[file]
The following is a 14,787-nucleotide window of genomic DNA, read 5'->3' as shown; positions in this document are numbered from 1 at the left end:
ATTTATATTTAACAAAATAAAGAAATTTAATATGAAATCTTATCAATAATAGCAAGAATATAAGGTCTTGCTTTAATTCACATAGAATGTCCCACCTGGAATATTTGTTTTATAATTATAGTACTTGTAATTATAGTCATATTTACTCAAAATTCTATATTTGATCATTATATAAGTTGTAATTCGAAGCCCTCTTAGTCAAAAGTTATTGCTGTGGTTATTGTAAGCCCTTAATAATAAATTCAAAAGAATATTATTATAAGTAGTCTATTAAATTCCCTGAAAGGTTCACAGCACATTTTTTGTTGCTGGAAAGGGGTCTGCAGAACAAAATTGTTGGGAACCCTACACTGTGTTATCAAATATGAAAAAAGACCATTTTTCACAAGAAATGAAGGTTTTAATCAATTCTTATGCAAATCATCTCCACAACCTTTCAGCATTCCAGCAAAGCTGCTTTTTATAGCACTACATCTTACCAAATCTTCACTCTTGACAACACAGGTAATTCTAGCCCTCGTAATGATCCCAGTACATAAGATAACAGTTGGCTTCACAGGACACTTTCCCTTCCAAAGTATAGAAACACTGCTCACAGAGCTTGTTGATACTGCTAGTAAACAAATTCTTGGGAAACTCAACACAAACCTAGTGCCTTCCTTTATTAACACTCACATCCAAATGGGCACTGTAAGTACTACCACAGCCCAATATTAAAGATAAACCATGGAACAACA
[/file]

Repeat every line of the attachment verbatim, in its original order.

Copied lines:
The following is a 14,787-nucleotide window of genomic DNA, read 5'->3' as shown; positions in this document are numbered from 1 at the left end:
ATTTATATTTAACAAAATAAAGAAATTTAATATGAAATCTTATCAATAATAGCAAGAATATAAGGTCTTGCTTTAATTCACATAGAATGTCCCACCTGGAATATTTGTTTTATAATTATAGTACTTGTAATTATAGTCATATTTACTCAAAATTCTATATTTGATCATTATATAAGTTGTAATTCGAAGCCCTCTTAGTCAAAAGTTATTGCTGTGGTTATTGTAAGCCCTTAATAATAAATTCAAAAGAATATTATTATAAGTAGTCTATTAAATTCCCTGAAAGGTTCACAGCACATTTTTTGTTGCTGGAAAGGGGTCTGCAGAACAAAATTGTTGGGAACCCTACACTGTGTTATCAAATATGAAAAAAGACCATTTTTCACAAGAAATGAAGGTTTTAATCAATTCTTATGCAAATCATCTCCACAACCTTTCAGCATTCCAGCAAAGCTGCTTTTTATAGCACTACATCTTACCAAATCTTCACTCTTGACAACACAGGTAATTCTAGCCCTCGTAATGATCCCAGTACATAAGATAACAGTTGGCTTCACAGGACACTTTCCCTTCCAAAGTATAGAAACACTGCTCACAGAGCTTGTTGATACTGCTAGTAAACAAATTCTTGGGAAACTCAACACAAACCTAGTGCCTTCCTTTATTAACACTCACATCCAAATGGGCACTGTAAGTACTACCACAGCCCAATATTAAAGATAAACCATGGAACAACA